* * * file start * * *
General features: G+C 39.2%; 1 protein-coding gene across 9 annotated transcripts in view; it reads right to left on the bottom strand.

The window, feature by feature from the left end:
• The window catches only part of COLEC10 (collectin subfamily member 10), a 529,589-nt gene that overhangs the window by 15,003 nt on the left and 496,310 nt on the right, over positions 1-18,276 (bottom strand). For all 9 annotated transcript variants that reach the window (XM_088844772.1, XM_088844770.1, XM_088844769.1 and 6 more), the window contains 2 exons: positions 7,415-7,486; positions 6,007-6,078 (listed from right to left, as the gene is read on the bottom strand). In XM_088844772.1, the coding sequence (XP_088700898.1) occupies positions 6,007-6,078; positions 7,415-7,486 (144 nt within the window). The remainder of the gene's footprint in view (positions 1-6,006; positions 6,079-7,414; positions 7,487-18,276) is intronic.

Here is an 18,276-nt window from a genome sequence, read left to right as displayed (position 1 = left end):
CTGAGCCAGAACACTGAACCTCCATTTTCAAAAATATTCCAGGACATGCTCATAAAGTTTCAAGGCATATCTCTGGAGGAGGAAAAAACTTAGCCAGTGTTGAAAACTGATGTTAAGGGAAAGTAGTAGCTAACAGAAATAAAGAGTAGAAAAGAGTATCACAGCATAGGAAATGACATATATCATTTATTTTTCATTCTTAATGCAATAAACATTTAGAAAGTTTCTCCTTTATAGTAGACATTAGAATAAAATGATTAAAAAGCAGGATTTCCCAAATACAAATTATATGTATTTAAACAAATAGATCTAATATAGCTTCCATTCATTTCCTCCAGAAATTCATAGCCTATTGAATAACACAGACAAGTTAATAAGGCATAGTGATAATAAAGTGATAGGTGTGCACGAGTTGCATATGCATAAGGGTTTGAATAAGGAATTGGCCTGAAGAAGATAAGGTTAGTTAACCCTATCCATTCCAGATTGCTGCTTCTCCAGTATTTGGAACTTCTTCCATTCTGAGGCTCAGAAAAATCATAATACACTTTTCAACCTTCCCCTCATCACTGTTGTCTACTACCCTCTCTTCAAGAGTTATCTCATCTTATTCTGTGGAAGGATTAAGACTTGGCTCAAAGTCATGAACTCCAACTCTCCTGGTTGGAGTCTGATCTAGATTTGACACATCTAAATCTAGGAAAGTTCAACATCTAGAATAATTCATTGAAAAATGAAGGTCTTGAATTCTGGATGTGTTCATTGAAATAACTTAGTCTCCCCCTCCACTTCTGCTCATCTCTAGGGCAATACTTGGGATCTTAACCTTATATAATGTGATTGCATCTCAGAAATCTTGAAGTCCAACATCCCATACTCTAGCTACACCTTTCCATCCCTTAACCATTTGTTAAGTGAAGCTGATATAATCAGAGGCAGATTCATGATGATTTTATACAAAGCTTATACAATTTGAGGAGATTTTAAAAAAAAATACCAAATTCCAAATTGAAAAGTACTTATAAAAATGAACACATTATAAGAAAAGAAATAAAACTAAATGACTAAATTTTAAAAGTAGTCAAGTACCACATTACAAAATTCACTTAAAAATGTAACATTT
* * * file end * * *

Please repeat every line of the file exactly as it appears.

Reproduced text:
General features: G+C 39.2%; 1 protein-coding gene across 9 annotated transcripts in view; it reads right to left on the bottom strand.

The window, feature by feature from the left end:
• The window catches only part of COLEC10 (collectin subfamily member 10), a 529,589-nt gene that overhangs the window by 15,003 nt on the left and 496,310 nt on the right, over positions 1-18,276 (bottom strand). For all 9 annotated transcript variants that reach the window (XM_088844772.1, XM_088844770.1, XM_088844769.1 and 6 more), the window contains 2 exons: positions 7,415-7,486; positions 6,007-6,078 (listed from right to left, as the gene is read on the bottom strand). In XM_088844772.1, the coding sequence (XP_088700898.1) occupies positions 6,007-6,078; positions 7,415-7,486 (144 nt within the window). The remainder of the gene's footprint in view (positions 1-6,006; positions 6,079-7,414; positions 7,487-18,276) is intronic.

Here is an 18,276-nt window from a genome sequence, read left to right as displayed (position 1 = left end):
CTGAGCCAGAACACTGAACCTCCATTTTCAAAAATATTCCAGGACATGCTCATAAAGTTTCAAGGCATATCTCTGGAGGAGGAAAAAACTTAGCCAGTGTTGAAAACTGATGTTAAGGGAAAGTAGTAGCTAACAGAAATAAAGAGTAGAAAAGAGTATCACAGCATAGGAAATGACATATATCATTTATTTTTCATTCTTAATGCAATAAACATTTAGAAAGTTTCTCCTTTATAGTAGACATTAGAATAAAATGATTAAAAAGCAGGATTTCCCAAATACAAATTATATGTATTTAAACAAATAGATCTAATATAGCTTCCATTCATTTCCTCCAGAAATTCATAGCCTATTGAATAACACAGACAAGTTAATAAGGCATAGTGATAATAAAGTGATAGGTGTGCACGAGTTGCATATGCATAAGGGTTTGAATAAGGAATTGGCCTGAAGAAGATAAGGTTAGTTAACCCTATCCATTCCAGATTGCTGCTTCTCCAGTATTTGGAACTTCTTCCATTCTGAGGCTCAGAAAAATCATAATACACTTTTCAACCTTCCCCTCATCACTGTTGTCTACTACCCTCTCTTCAAGAGTTATCTCATCTTATTCTGTGGAAGGATTAAGACTTGGCTCAAAGTCATGAACTCCAACTCTCCTGGTTGGAGTCTGATCTAGATTTGACACATCTAAATCTAGGAAAGTTCAACATCTAGAATAATTCATTGAAAAATGAAGGTCTTGAATTCTGGATGTGTTCATTGAAATAACTTAGTCTCCCCCTCCACTTCTGCTCATCTCTAGGGCAATACTTGGGATCTTAACCTTATATAATGTGATTGCATCTCAGAAATCTTGAAGTCCAACATCCCATACTCTAGCTACACCTTTCCATCCCTTAACCATTTGTTAAGTGAAGCTGATATAATCAGAGGCAGATTCATGATGATTTTATACAAAGCTTATACAATTTGAGGAGATTTTAAAAAAAAATACCAAATTCCAAATTGAAAAGTACTTATAAAAATGAACACATTATAAGAAAAGAAATAAAACTAAATGACTAAATTTTAAAAGTAGTCAAGTACCACATTACAAAATTCACTTAAAAATGTAACATTT